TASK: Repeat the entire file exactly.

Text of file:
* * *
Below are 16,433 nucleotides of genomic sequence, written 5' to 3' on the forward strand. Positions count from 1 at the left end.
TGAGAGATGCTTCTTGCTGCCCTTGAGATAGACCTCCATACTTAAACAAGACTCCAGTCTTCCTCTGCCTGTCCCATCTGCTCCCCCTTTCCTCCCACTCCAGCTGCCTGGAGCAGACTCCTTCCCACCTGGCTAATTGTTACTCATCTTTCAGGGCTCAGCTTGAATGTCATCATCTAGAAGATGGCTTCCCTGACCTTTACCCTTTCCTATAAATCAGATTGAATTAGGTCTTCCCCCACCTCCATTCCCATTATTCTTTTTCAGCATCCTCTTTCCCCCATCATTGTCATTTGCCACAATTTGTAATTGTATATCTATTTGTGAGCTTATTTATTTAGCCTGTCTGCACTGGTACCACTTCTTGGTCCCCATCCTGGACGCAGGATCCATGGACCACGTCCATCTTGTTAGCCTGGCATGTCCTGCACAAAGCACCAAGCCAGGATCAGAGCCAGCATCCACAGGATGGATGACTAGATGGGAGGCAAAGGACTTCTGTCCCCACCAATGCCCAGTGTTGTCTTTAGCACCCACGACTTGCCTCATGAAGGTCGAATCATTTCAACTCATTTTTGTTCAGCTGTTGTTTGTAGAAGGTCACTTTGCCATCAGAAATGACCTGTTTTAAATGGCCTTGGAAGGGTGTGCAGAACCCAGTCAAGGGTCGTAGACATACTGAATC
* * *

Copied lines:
Below are 16,433 nucleotides of genomic sequence, written 5' to 3' on the forward strand. Positions count from 1 at the left end.
TGAGAGATGCTTCTTGCTGCCCTTGAGATAGACCTCCATACTTAAACAAGACTCCAGTCTTCCTCTGCCTGTCCCATCTGCTCCCCCTTTCCTCCCACTCCAGCTGCCTGGAGCAGACTCCTTCCCACCTGGCTAATTGTTACTCATCTTTCAGGGCTCAGCTTGAATGTCATCATCTAGAAGATGGCTTCCCTGACCTTTACCCTTTCCTATAAATCAGATTGAATTAGGTCTTCCCCCACCTCCATTCCCATTATTCTTTTTCAGCATCCTCTTTCCCCCATCATTGTCATTTGCCACAATTTGTAATTGTATATCTATTTGTGAGCTTATTTATTTAGCCTGTCTGCACTGGTACCACTTCTTGGTCCCCATCCTGGACGCAGGATCCATGGACCACGTCCATCTTGTTAGCCTGGCATGTCCTGCACAAAGCACCAAGCCAGGATCAGAGCCAGCATCCACAGGATGGATGACTAGATGGGAGGCAAAGGACTTCTGTCCCCACCAATGCCCAGTGTTGTCTTTAGCACCCACGACTTGCCTCATGAAGGTCGAATCATTTCAACTCATTTTTGTTCAGCTGTTGTTTGTAGAAGGTCACTTTGCCATCAGAAATGACCTGTTTTAAATGGCCTTGGAAGGGTGTGCAGAACCCAGTCAAGGGTCGTAGACATACTGAATC